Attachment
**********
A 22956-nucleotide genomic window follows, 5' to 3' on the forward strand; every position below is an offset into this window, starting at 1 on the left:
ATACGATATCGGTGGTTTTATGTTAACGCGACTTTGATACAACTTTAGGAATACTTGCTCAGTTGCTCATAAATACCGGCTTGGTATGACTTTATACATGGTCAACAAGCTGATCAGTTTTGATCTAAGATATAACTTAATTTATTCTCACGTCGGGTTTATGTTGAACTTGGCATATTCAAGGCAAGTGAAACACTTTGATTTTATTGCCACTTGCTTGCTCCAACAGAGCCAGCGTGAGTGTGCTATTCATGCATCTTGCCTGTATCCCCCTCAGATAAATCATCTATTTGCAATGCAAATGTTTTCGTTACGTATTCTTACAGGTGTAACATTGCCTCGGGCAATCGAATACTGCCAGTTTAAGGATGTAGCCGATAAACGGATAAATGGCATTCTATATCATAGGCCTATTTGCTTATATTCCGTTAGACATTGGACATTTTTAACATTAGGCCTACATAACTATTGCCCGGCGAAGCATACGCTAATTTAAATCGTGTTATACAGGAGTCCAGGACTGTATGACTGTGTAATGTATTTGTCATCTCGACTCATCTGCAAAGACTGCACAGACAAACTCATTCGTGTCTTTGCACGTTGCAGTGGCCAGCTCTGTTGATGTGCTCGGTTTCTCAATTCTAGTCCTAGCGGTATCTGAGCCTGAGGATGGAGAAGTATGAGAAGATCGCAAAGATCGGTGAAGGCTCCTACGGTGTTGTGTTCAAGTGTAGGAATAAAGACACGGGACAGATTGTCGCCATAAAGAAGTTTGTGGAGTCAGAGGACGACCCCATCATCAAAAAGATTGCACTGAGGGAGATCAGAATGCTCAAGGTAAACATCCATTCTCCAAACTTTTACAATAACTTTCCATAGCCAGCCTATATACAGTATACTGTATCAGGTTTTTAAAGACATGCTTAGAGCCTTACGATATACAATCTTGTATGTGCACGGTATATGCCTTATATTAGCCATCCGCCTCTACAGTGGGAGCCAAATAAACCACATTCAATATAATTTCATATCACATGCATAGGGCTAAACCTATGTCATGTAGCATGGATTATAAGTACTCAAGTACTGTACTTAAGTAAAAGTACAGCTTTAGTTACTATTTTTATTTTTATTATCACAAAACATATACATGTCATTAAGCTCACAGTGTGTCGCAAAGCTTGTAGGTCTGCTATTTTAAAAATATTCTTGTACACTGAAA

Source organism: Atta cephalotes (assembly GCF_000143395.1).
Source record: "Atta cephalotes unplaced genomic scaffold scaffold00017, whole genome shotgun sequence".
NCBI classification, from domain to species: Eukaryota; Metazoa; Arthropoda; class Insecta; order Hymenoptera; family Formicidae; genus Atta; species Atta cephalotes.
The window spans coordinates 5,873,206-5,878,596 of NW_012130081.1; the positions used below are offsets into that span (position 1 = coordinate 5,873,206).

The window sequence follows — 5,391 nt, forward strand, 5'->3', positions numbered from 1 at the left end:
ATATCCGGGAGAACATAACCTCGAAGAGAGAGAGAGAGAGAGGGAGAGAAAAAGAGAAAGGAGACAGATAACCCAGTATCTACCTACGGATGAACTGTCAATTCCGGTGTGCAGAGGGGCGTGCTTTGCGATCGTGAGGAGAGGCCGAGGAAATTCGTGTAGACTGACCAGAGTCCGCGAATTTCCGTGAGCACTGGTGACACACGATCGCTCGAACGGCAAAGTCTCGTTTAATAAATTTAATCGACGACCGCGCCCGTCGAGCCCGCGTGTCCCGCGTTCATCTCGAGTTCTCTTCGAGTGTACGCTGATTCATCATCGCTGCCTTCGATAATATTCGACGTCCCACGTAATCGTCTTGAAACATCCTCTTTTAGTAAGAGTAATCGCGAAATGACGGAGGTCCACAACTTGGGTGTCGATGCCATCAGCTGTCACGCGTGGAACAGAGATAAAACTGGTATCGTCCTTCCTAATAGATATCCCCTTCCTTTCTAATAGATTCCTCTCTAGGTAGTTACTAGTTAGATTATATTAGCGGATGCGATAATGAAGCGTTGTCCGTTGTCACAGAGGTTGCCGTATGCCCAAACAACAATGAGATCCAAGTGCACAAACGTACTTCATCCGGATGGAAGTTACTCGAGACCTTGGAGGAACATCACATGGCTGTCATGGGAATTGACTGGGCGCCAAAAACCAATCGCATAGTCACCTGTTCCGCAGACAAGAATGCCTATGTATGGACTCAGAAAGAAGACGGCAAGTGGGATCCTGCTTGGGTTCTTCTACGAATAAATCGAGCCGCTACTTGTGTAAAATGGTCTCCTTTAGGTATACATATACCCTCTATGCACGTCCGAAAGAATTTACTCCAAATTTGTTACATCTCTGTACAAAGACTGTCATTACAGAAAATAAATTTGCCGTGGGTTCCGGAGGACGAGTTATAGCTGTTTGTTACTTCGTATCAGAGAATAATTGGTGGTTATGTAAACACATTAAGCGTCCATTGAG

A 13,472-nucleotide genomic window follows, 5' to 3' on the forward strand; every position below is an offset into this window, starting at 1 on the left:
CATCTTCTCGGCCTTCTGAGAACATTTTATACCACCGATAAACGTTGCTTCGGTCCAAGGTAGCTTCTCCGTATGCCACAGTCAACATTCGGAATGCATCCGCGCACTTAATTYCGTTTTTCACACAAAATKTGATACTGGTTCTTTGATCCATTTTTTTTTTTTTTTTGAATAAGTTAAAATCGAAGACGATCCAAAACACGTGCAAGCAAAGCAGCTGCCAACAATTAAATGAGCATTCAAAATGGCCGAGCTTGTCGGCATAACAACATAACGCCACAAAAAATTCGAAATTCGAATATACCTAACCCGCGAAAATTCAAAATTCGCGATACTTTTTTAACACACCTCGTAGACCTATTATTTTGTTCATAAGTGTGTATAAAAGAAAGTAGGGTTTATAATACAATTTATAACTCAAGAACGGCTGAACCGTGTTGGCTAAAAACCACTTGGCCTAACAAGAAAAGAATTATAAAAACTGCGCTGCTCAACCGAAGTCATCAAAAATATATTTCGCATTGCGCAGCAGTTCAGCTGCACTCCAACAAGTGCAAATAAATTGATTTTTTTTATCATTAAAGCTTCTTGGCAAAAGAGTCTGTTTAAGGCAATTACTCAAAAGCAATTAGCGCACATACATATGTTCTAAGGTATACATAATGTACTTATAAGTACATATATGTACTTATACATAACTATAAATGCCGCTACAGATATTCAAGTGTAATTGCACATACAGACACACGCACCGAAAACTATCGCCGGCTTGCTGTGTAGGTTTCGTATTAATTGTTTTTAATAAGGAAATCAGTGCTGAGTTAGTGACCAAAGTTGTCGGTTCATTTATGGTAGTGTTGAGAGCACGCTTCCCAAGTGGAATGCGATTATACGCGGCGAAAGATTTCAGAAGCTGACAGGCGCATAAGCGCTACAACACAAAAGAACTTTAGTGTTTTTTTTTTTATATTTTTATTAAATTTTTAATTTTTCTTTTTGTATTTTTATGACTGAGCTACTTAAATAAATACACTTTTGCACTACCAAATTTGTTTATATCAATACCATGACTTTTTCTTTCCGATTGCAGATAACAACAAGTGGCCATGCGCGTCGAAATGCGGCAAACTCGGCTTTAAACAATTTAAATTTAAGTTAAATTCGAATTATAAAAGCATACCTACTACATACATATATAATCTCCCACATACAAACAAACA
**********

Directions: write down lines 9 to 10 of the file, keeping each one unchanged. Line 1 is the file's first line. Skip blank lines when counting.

A 13,472-nucleotide genomic window follows, 5' to 3' on the forward strand; every position below is an offset into this window, starting at 1 on the left:
CATCTTCTCGGCCTTCTGAGAACATTTTATACCACCGATAAACGTTGCTTCGGTCCAAGGTAGCTTCTCCGTATGCCACAGTCAACATTCGGAATGCATCCGCGCACTTAATTYCGTTTTTCACACAAAATKTGATACTGGTTCTTTGATCCATTTTTTTTTTTTTTTTGAATAAGTTAAAATCGAAGACGATCCAAAACACGTGCAAGCAAAGCAGCTGCCAACAATTAAATGAGCATTCAAAATGGCCGAGCTTGTCGGCATAACAACATAACGCCACAAAAAATTCGAAATTCGAATATACCTAACCCGCGAAAATTCAAAATTCGCGATACTTTTTTAACACACCTCGTAGACCTATTATTTTGTTCATAAGTGTGTATAAAAGAAAGTAGGGTTTATAATACAATTTATAACTCAAGAACGGCTGAACCGTGTTGGCTAAAAACCACTTGGCCTAACAAGAAAAGAATTATAAAAACTGCGCTGCTCAACCGAAGTCATCAAAAATATATTTCGCATTGCGCAGCAGTTCAGCTGCACTCCAACAAGTGCAAATAAATTGATTTTTTTTATCATTAAAGCTTCTTGGCAAAAGAGTCTGTTTAAGGCAATTACTCAAAAGCAATTAGCGCACATACATATGTTCTAAGGTATACATAATGTACTTATAAGTACATATATGTACTTATACATAACTATAAATGCCGCTACAGATATTCAAGTGTAATTGCACATACAGACACACGCACCGAAAACTATCGCCGGCTTGCTGTGTAGGTTTCGTATTAATTGTTTTTAATAAGGAAATCAGTGCTGAGTTAGTGACCAAAGTTGTCGGTTCATTTATGGTAGTGTTGAGAGCACGCTTCCCAAGTGGAATGCGATTATACGCGGCGAAAGATTTCAGAAGCTGACAGGCGCATAAGCGCTACAACACAAAAGAACTTTAGTGTTTTTTTTTTTATATTTTTATTAAATTTTTAATTTTTCTTTTTGTATTTTTATGACTGAGCTACTTAAATAAATACACTTTTGCACTACCAAATTTGTTTATATCAATACCATGACTTTTTCTTTCCGATTGCAGATAACAACAAGTGGCCATGCGCGTCGAAATGCGGCAAACTCGGCTTTAAACAATTTAAATTTAAGTTAAATTCGAATTATAAAAGCATACCTACTACATACATATATAATCTCCCACATACAAACAAACA